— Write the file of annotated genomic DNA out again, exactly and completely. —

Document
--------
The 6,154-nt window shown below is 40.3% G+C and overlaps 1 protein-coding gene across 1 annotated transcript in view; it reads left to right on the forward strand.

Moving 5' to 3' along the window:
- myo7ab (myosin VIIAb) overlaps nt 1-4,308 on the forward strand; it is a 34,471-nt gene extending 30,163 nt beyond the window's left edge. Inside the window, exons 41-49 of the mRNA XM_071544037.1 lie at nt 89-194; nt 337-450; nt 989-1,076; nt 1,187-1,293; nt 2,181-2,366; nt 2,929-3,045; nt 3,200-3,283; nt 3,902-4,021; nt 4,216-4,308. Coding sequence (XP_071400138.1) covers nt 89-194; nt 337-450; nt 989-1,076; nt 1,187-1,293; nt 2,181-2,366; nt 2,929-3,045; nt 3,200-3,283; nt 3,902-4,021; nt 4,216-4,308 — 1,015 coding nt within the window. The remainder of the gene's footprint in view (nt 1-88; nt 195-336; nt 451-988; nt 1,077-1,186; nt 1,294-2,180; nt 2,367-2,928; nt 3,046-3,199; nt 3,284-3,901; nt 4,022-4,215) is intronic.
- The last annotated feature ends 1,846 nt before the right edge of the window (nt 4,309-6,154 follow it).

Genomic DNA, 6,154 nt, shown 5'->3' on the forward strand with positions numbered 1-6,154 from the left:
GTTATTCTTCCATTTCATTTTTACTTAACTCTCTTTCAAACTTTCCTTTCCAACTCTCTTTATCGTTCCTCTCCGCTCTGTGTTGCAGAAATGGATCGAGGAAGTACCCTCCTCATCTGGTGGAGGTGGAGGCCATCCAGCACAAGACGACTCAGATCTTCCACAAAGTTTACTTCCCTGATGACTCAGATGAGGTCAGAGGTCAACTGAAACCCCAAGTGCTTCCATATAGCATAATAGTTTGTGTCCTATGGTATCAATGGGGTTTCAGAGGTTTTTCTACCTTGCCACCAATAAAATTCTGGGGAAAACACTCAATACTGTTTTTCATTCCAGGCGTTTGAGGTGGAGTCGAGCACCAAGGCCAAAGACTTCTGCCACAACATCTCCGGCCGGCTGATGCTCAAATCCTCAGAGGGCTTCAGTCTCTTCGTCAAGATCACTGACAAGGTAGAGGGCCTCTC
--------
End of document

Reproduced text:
The 6,154-nt window shown below is 40.3% G+C and overlaps 1 protein-coding gene across 1 annotated transcript in view; it reads left to right on the forward strand.

Moving 5' to 3' along the window:
- myo7ab (myosin VIIAb) overlaps nt 1-4,308 on the forward strand; it is a 34,471-nt gene extending 30,163 nt beyond the window's left edge. Inside the window, exons 41-49 of the mRNA XM_071544037.1 lie at nt 89-194; nt 337-450; nt 989-1,076; nt 1,187-1,293; nt 2,181-2,366; nt 2,929-3,045; nt 3,200-3,283; nt 3,902-4,021; nt 4,216-4,308. Coding sequence (XP_071400138.1) covers nt 89-194; nt 337-450; nt 989-1,076; nt 1,187-1,293; nt 2,181-2,366; nt 2,929-3,045; nt 3,200-3,283; nt 3,902-4,021; nt 4,216-4,308 — 1,015 coding nt within the window. The remainder of the gene's footprint in view (nt 1-88; nt 195-336; nt 451-988; nt 1,077-1,186; nt 1,294-2,180; nt 2,367-2,928; nt 3,046-3,199; nt 3,284-3,901; nt 4,022-4,215) is intronic.
- The last annotated feature ends 1,846 nt before the right edge of the window (nt 4,309-6,154 follow it).

Genomic DNA, 6,154 nt, shown 5'->3' on the forward strand with positions numbered 1-6,154 from the left:
GTTATTCTTCCATTTCATTTTTACTTAACTCTCTTTCAAACTTTCCTTTCCAACTCTCTTTATCGTTCCTCTCCGCTCTGTGTTGCAGAAATGGATCGAGGAAGTACCCTCCTCATCTGGTGGAGGTGGAGGCCATCCAGCACAAGACGACTCAGATCTTCCACAAAGTTTACTTCCCTGATGACTCAGATGAGGTCAGAGGTCAACTGAAACCCCAAGTGCTTCCATATAGCATAATAGTTTGTGTCCTATGGTATCAATGGGGTTTCAGAGGTTTTTCTACCTTGCCACCAATAAAATTCTGGGGAAAACACTCAATACTGTTTTTCATTCCAGGCGTTTGAGGTGGAGTCGAGCACCAAGGCCAAAGACTTCTGCCACAACATCTCCGGCCGGCTGATGCTCAAATCCTCAGAGGGCTTCAGTCTCTTCGTCAAGATCACTGACAAGGTAGAGGGCCTCTC